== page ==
He'd just gotten off the phone with Brian. His first mission is tomorrow night, 2 a.m. He is "scared to death." Two other companies had been hit this week, by bombs with cone-shaped disks meant to tear through armored vehicles. No one killed, but men hurt. Their conversation still raw, I can hear that Jeff is crying while he tells me that Brian sends his love. I was, by then, sitting in my car in Chinatown, crying along with him, consoling him as I consoled myself: "he's going to be fine. This is so tough, he'll call on Sunday, and he'll be fine." We know it. We KNOW it. But we cry anyway.

And then I start the car and drive back to Champaign, where we meet friends for dinner.

Brian is fine.

I got email from him yesterday:
I'll be calling a bit later. I'm waiting on my friend to get back from his mission because I dont like walking around here by myself when its dark.
I responded "don't do anything you're not comfortable doing just to get to a phone!"

He got through few hours later, while I was driving to the grocery store. I pulled over and turned the car off in front of a "never ever ever park here or we'll haul you to jail" sign. They could cuff me for all I cared; I wasn't going anywhere.

First mission went fine, Brian told me. He's been to a few Baghdad Memorials (The Unknown Soldier, and the Swords of Victory). The Architecture is amazing, palaces and small street shops alike, though don't vacation there to check it out. He can't think of anything he needs right now, will call again on Tuesday.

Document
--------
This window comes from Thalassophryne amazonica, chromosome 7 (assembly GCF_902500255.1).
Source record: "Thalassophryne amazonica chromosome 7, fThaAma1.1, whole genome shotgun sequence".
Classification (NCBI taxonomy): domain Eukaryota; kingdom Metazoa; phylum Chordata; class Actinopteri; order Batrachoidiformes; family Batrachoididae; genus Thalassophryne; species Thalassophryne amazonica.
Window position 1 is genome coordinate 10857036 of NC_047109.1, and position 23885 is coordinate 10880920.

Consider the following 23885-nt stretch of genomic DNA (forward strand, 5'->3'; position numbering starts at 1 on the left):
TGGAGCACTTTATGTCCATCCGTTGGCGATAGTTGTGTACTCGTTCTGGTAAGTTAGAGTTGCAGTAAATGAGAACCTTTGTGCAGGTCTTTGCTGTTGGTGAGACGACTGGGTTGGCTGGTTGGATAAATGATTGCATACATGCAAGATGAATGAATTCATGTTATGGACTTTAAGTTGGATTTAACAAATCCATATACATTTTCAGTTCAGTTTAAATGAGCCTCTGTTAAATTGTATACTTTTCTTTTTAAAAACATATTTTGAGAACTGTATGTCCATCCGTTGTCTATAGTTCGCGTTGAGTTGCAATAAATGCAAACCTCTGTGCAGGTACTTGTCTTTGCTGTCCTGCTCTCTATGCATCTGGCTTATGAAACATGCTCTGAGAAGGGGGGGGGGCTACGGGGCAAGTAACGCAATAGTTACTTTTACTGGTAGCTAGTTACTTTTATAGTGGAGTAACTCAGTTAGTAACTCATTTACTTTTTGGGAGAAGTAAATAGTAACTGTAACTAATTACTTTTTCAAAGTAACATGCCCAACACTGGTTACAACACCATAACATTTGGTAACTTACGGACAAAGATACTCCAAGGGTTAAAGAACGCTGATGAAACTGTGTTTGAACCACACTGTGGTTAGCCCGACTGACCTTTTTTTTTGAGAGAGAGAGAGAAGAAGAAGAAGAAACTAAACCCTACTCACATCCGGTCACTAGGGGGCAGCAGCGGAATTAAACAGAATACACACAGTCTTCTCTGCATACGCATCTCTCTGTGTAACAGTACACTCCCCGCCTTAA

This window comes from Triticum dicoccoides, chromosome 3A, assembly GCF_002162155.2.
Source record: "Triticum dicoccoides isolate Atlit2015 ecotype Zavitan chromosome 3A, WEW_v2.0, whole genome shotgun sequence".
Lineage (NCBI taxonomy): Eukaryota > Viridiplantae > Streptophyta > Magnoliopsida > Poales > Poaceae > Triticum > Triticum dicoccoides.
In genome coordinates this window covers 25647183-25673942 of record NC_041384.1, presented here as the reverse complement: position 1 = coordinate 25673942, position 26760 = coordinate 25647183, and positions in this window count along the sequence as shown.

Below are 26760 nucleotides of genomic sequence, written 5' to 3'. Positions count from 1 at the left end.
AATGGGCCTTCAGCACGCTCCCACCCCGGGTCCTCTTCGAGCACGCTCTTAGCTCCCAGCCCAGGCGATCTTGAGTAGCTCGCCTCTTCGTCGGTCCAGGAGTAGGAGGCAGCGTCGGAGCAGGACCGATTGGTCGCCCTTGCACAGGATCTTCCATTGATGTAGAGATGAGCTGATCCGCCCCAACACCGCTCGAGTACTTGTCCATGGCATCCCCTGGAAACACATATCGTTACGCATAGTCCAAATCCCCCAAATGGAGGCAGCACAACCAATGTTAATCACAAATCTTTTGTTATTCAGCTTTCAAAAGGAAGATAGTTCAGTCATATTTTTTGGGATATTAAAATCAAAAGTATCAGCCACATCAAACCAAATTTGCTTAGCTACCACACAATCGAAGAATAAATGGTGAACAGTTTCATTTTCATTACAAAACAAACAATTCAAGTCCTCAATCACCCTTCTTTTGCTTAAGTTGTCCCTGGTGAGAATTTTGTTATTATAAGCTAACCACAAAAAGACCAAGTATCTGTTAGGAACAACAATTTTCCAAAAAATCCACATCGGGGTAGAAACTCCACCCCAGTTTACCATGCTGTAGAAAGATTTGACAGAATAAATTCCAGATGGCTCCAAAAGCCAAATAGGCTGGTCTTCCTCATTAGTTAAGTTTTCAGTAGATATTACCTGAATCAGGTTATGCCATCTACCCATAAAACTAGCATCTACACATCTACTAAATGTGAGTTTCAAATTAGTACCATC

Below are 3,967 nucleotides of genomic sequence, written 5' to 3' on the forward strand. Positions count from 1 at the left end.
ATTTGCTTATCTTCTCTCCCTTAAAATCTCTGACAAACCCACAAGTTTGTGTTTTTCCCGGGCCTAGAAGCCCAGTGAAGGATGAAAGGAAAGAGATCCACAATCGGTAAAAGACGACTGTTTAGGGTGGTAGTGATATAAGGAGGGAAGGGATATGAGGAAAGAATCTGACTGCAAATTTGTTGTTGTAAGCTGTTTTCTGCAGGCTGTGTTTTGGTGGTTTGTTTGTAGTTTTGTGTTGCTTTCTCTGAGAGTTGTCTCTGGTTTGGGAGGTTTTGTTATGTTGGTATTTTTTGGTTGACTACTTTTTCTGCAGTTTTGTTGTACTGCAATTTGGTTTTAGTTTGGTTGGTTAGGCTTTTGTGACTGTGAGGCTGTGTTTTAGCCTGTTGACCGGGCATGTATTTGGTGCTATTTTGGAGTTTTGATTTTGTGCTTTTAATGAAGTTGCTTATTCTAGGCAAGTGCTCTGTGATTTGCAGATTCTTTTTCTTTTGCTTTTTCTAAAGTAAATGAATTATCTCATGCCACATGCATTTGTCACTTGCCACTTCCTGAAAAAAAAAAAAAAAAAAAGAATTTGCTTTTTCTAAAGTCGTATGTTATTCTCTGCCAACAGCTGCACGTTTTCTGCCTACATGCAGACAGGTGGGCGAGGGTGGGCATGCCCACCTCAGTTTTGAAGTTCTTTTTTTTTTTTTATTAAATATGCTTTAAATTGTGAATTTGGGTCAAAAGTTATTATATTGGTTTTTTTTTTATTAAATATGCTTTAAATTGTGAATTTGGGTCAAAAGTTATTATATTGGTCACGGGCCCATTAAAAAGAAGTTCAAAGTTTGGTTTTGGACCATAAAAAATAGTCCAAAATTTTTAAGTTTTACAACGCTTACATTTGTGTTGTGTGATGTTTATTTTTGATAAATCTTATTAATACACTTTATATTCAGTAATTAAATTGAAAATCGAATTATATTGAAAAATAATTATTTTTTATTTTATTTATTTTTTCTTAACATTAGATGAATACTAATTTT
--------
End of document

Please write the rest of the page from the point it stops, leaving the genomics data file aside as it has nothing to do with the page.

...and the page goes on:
And a P.S. in another e-mail:
Oh yeah, I swam in Saddam's pool too. Crazy.
Good God. Crazy is right. In my mind he is 4 years old, and I am squawking, "you get out of that nasty man's pool! I don't care if he is dead, you're not swimming in his pool! He's dirty! Bad!"

In summary...having a kid in Bagdhad sucks Saddam pool water. But he's fine. I was infinitely relieved and lighter of heart after hearing his voice, and got right to conferencing with his Dad, who also feels better. For now. Whew. Only 17 more months to go.

And I know some of you have been waiting; I have his mailing address for any of you that are interested. Email me at, and I will give you the particulars.

He, so far, is in want of nothing, but I'll post ideas when I get them.

Oh, and love to you all, from me and my kid.


  1. Definitely a few days filled with highs and lows.